Melbourne Storm: 2018 season preview
RealSport previews the Melbourne Storm, to see whether they will defend their premiership from last season, which was won comprehensively.
Although there is minimal doubt that the Storm will feature in the finals for yet another season, there are major questions which confront them for the 2018 season. Those questions are whether they will successfully defend their crown, and how they will fare with the long-serving Cooper Cronk departing the club after 13 years.
However, Cronk is not the only loss that the Storm has undergone. The likes of key forwards Slade Griffin, Tohu Harris, and Jordan McLean have all departed over the summer. The difference in this department is that the respective voids are filled by such acquisitions as Patrick Kaufusi, Sam Kasiano and former Storm player Ryan Hoffman (for the second time).
Given the obvious strength of the Storm line-up in both the backs and forwards, especially with the likes of stalwarts Cameron Smith and Billy Slater in their ranks, one can expect the Storm to be up there yet again, especially with super coach Craig Bellamy at the helm. It is well known that Bellamy will do everything in his power to keep his charges honest.
The spotlight will be focused on the halves pairing of Cameron Munster and youngster Brodie Croft, to see how they perform without Cronk to guide either of them.
Moreover, irrespective of how formidable this team is, the fact remains that no team has achieved consecutive premierships since the Brisbane Broncos side of the early 1990s. This means there is even greater pressure on the Storm to accomplish such a feat.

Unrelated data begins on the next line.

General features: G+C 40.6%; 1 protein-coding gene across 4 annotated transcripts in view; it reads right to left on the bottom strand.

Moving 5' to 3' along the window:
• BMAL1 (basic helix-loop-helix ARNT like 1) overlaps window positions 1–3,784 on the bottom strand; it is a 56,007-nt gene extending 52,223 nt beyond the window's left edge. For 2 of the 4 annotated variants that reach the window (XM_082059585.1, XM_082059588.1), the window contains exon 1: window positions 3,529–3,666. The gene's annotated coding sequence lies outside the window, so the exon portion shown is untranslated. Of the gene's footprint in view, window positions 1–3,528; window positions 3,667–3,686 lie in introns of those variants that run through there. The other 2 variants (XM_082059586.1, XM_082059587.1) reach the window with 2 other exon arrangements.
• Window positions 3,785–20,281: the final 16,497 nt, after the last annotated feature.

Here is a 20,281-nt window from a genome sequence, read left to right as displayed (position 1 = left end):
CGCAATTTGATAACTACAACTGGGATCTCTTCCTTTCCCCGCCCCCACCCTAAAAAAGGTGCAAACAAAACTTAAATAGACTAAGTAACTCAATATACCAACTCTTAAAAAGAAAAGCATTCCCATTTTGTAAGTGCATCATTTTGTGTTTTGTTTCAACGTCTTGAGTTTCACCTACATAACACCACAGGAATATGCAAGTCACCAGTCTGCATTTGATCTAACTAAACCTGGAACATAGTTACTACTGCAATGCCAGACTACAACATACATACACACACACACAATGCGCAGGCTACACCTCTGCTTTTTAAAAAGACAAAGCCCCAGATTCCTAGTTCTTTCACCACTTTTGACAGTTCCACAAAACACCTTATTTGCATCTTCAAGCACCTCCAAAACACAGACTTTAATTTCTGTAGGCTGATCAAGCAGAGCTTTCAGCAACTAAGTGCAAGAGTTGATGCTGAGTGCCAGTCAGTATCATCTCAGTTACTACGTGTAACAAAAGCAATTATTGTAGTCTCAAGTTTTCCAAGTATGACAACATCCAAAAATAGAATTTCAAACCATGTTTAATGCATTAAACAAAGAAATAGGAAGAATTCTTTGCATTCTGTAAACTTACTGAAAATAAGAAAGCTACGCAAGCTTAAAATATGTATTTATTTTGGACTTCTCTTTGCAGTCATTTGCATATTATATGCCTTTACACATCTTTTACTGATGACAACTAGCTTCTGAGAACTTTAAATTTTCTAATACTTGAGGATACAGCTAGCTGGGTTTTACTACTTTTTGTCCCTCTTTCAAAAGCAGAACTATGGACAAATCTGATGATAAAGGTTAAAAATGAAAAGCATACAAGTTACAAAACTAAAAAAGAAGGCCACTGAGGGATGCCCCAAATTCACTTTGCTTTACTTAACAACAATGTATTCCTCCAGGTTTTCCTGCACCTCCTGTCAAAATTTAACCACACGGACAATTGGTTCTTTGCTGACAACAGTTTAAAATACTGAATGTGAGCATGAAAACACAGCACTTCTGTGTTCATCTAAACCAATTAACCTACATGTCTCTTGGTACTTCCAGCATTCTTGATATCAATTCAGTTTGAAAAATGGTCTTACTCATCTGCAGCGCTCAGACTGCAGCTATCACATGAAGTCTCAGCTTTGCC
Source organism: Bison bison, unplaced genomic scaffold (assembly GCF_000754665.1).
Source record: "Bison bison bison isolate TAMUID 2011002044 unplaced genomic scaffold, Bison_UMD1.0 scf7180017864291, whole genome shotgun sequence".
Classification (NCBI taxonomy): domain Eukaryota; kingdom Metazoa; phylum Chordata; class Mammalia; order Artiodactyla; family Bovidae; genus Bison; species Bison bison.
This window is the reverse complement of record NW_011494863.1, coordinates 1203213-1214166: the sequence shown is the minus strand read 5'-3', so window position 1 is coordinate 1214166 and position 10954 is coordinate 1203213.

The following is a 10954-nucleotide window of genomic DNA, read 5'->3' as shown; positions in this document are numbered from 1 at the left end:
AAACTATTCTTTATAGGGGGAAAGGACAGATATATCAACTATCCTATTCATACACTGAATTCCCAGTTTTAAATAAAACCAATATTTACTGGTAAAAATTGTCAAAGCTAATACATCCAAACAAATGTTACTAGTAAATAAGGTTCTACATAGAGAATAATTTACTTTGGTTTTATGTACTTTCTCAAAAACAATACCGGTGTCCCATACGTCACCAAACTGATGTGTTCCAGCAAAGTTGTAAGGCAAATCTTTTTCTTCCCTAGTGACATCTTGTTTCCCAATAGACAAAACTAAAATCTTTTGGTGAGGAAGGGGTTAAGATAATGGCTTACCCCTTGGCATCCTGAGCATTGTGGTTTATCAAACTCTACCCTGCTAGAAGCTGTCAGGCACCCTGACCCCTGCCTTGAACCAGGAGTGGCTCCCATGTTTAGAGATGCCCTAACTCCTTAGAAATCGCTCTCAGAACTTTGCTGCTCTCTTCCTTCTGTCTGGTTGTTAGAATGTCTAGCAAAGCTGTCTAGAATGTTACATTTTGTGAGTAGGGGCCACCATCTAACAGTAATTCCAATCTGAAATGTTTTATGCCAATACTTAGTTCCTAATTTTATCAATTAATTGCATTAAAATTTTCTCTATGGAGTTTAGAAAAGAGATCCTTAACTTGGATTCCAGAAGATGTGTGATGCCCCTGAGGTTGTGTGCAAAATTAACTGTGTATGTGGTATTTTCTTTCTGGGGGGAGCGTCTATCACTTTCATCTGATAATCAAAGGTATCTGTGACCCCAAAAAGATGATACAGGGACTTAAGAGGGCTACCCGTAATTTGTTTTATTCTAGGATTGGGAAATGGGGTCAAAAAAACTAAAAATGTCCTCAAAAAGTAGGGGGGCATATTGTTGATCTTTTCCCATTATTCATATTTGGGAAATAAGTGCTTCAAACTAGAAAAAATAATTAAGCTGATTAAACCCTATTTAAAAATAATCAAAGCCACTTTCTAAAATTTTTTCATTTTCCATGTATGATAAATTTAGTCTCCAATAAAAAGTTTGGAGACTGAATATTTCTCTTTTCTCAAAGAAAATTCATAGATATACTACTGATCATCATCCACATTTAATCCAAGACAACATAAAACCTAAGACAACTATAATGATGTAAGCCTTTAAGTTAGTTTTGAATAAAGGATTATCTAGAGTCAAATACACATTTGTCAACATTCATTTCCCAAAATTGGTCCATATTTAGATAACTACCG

The new faces
The Storm will welcome back the well regarded Ryan Hoffman for the second time, after his stint across the Tasman with the New Zealand Warriors, thereby adding strength to their already formidable forward pack.
Moreover, they welcome the likes of young gun Patrick Kaufusi from the North Queensland Cowboys, as well as Sam Kasiano from the Canterbury Bulldogs. By all reports, Kasiano has shed some of the weight he has been carrying and is, therefore, cutting a leaner figure. However, by no means does this mean he has lost his strength. It simply means he is in better shape to make the required metres for his new team. As such these two additions help bolster an already formidable pack.
In addition, the sons of league legends Matthew Johns and Kevin Walters (Cooper Johns and Billy Walters) will be joining the Storm ranks. Undoubtedly, it will be very interesting to see how these two perform, and whether they carry their respective families’ legacies.
The arrival of Sandor Earl is an interesting one, with the Storm keen to help the troubled star resurrect his troubled career, given his previous four-year drugs suspension. Unfortunately, he has suffered an ACL injury, meaning his comeback will be further delayed.
Gains: Sandor Earl (N/A), Ryan Hoffman (New Zealand Warriors), Cooper Johns (N/A), Sam Kasiano (Canterbury-Bankstown Bulldogs), Patrick Kaufusi (North Queensland Cowboys), Kayleb Milne (rugby union), Ryan Papenhuyzen (Wests Tigers), Junior Ratuvu (N/A), Lachlan Timms (N/A), Billy Walters (N/A)
The arrivals of Hoffman, Kasiano and Kaufusi have been necessary to offset the departures of premiership winning trio, Jordan McLean, Slade Griffin and Tohu Harris to the Cowboys, Newcastle Knights and Warriors, respectively. This means that the Storm has lost some key players, all of who possess the experience of winning a premiership. Another experienced forward, Nate Myles, has decided to call time on his playing career.
The other losses include various fringe players, in what can be described as a win-win situation for both parties. This is given that these players would have been unlikely to see regular NRL game time (given the conspicuous strength of the Storm line-up), they have an opportunity to attain playing experience with other teams. For the Storm, it frees up some space in their salary cap.